The Internet Muggles Project by Re-lab

The development of malware has become more and more unpredictable in recent years. This indicates that the prevention of malware infection would become more difficult. It draws attention with turmoil and chaos, it leads to criminal acts and grand loss, but it stays underestimated for most individual Internet users. With all these trends and facts, it is surprisingly how the mainstream media reveal and discover so little of related information.
As the phenomena in this high-tech era trigger our interests to scrutinize deeper, we have read and searched a quantity of materials, e.g. reports from Anti-virus software developers, instruction and introduction videos, news on malware infections, etc. We would briefly state that the project has enlightened us in two main perspectives. First, the reliable, systematic, and profession information of malware is not easy to attain. Second, it is nearly impossible to find user-orientated contents. Thus, we have concluded that most people would have little motivation and desire to learn more about malware-related information, and even if they have some, the suitable and feasible resources are still out of their reach.
Sensing the fact that people pay little attention to prevention and protection when using computer, we have consulted a senior information security engineer, in hope of finding solution to raise people’s consciousness and comprehension of malware. The consultancy assured our determination to bring about this project. The engineer described how depressing it was the public’s refusal to acknowledge the importance of malware prevention. Her opinions motivate us to carry out this project, which starts with the interviewing Internet users, and concludes with some afterthoughts.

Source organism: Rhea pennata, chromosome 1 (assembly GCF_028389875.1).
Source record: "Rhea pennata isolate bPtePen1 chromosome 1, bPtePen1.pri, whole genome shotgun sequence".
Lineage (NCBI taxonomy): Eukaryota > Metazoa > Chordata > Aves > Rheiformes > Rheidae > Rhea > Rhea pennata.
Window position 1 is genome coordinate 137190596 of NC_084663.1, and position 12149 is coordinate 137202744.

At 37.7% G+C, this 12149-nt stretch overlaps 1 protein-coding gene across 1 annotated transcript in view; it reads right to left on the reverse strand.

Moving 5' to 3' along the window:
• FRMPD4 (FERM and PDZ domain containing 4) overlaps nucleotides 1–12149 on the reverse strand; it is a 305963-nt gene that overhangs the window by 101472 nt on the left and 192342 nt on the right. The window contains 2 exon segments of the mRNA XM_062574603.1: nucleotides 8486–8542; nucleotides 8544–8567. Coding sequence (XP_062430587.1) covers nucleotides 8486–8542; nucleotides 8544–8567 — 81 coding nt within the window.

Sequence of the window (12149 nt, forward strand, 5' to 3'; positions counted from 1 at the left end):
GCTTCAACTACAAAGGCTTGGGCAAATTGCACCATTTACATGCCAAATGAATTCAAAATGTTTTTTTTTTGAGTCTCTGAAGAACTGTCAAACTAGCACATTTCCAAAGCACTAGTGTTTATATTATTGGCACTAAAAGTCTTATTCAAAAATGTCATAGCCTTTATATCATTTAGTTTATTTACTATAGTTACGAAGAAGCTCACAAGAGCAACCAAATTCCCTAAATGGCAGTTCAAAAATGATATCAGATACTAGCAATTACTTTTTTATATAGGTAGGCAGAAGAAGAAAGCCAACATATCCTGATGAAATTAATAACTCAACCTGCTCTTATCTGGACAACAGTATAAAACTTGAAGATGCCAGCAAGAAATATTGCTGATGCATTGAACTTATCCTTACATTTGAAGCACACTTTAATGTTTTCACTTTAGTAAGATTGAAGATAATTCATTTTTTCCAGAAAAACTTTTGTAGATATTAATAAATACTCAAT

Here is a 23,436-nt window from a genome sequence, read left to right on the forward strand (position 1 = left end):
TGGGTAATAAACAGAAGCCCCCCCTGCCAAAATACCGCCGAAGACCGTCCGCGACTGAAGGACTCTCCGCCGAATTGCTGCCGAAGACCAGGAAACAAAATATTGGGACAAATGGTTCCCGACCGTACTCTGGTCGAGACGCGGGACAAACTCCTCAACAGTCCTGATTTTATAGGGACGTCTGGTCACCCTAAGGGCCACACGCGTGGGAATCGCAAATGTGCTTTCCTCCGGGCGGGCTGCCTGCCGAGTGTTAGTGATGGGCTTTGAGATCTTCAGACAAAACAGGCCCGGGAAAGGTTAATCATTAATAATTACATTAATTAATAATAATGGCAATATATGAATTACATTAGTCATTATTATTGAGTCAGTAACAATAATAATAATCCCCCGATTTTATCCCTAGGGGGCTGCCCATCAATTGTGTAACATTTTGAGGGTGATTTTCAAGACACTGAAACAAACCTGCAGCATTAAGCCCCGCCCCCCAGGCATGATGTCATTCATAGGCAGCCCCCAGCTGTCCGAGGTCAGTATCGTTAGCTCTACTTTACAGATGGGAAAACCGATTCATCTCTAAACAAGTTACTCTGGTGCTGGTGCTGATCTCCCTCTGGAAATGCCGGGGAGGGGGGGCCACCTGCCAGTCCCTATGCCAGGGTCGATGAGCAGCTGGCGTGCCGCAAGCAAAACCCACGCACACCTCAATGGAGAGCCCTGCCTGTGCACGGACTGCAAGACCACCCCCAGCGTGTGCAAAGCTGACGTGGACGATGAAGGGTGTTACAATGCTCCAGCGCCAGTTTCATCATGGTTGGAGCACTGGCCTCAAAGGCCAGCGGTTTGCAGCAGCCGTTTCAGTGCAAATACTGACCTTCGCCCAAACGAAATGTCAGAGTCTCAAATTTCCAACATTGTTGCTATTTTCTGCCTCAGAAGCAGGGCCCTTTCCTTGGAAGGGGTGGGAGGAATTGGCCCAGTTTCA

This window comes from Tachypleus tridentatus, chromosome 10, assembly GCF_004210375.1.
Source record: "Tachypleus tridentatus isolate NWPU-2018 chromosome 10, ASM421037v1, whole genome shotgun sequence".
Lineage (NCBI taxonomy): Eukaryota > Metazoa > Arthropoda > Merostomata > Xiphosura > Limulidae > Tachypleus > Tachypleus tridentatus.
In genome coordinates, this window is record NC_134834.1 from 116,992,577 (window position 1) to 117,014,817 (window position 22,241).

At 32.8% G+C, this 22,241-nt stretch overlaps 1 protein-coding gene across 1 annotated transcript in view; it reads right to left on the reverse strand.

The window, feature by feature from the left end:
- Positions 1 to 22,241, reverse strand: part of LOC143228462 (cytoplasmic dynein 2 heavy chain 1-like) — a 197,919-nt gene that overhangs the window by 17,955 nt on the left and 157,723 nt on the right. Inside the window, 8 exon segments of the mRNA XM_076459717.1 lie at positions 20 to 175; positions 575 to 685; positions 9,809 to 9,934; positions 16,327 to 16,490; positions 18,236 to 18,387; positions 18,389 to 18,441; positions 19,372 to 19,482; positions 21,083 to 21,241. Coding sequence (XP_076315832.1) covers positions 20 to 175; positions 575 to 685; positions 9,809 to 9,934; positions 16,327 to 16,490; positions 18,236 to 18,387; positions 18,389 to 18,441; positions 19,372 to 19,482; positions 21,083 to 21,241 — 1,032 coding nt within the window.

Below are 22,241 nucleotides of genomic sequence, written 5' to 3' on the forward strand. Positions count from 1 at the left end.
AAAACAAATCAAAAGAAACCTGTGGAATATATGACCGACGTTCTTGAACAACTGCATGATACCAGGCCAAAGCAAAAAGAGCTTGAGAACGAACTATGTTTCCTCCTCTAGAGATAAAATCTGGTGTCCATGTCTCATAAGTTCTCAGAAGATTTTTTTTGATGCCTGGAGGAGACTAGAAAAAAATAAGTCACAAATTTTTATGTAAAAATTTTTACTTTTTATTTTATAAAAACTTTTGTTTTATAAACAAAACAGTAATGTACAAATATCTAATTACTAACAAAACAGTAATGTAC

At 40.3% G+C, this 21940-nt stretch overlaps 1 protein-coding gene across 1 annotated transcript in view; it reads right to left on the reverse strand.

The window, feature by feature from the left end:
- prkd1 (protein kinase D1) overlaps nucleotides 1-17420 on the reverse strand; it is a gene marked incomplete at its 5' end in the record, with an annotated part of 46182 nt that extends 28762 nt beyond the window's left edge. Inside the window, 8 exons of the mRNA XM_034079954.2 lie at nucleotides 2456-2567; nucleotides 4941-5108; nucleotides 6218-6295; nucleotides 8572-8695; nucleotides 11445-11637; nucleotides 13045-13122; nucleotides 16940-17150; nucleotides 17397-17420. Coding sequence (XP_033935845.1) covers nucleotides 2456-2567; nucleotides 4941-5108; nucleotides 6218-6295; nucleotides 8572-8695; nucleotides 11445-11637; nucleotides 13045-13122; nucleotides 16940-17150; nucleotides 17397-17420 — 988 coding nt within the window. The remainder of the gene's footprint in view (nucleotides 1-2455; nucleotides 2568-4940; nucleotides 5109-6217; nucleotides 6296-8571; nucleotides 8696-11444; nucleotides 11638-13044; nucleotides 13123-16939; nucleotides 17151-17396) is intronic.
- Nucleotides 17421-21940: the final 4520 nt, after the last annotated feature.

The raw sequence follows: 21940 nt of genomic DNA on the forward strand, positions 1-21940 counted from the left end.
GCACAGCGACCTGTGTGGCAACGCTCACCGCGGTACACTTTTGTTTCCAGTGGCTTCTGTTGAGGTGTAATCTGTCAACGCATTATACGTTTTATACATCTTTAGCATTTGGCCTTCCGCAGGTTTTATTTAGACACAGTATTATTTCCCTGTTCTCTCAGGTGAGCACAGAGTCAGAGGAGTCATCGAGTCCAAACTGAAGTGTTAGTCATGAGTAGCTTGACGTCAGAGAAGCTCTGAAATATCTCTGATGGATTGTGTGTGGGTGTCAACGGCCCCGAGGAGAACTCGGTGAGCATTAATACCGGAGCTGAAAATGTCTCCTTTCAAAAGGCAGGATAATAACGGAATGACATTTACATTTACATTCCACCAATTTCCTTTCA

The project initiates with the setting of one engineer, Randy, who has tolerated too much disturbance from his friends with constant requests of malware problems. He deems that most people are ignorant of malware, and he calls them “Internet Muggles” to declare his observation of these people. The whole project, from the engineer’s narrative, will suggest the common how to know and get along with malware, and above all, it will be user-orientated to interest the audience.
Interviewing engineers and Internet users with malware-infected experiences, the project explores the risks according to the user’s habits, psychological cognition, and analyses on their crisis management. Among all interviewees, we have chosen six subjects and visualized all data related to the research. As the procedures go, we find it interesting that most subjects become more concentrated in the topic. They beware of the risks from data visualization of their user habits, and this approach succeeds catching their attention and anticipation to malware.
In the end, the project further prompts useful advice to the subjects, regarding the development of malware as an inevitable issue and existence that modern people should beware of. This project, however, serves as our enthusiasm to study more, and hopefully we will continue execution next year, to prolong our research and build a more comprehensive project.